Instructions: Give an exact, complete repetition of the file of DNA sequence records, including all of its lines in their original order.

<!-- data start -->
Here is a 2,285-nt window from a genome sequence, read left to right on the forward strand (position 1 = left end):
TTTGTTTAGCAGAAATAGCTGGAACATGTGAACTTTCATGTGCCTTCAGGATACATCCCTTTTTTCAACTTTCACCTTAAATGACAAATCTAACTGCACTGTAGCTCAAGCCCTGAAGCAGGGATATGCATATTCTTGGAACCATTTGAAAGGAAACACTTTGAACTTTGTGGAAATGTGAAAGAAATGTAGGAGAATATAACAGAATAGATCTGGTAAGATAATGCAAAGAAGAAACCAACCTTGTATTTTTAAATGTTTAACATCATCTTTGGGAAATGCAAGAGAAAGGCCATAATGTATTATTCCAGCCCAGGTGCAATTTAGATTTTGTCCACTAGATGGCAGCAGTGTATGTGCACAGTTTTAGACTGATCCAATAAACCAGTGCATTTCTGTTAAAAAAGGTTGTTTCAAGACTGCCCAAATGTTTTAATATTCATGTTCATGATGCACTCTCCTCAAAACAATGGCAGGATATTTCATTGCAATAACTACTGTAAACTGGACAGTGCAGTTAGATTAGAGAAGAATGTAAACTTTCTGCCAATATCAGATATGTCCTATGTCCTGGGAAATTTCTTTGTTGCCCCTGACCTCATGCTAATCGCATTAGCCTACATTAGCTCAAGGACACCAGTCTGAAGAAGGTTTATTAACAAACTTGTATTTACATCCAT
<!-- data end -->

Here is a 2,285-nt window from a genome sequence, read left to right on the forward strand (position 1 = left end):
TTTGTTTAGCAGAAATAGCTGGAACATGTGAACTTTCATGTGCCTTCAGGATACATCCCTTTTTTCAACTTTCACCTTAAATGACAAATCTAACTGCACTGTAGCTCAAGCCCTGAAGCAGGGATATGCATATTCTTGGAACCATTTGAAAGGAAACACTTTGAACTTTGTGGAAATGTGAAAGAAATGTAGGAGAATATAACAGAATAGATCTGGTAAGATAATGCAAAGAAGAAACCAACCTTGTATTTTTAAATGTTTAACATCATCTTTGGGAAATGCAAGAGAAAGGCCATAATGTATTATTCCAGCCCAGGTGCAATTTAGATTTTGTCCACTAGATGGCAGCAGTGTATGTGCACAGTTTTAGACTGATCCAATAAACCAGTGCATTTCTGTTAAAAAAGGTTGTTTCAAGACTGCCCAAATGTTTTAATATTCATGTTCATGATGCACTCTCCTCAAAACAATGGCAGGATATTTCATTGCAATAACTACTGTAAACTGGACAGTGCAGTTAGATTAGAGAAGAATGTAAACTTTCTGCCAATATCAGATATGTCCTATGTCCTGGGAAATTTCTTTGTTGCCCCTGACCTCATGCTAATCGCATTAGCCTACATTAGCTCAAGGACACCAGTCTGAAGAAGGTTTATTAACAAACTTGTATTTACATCCAT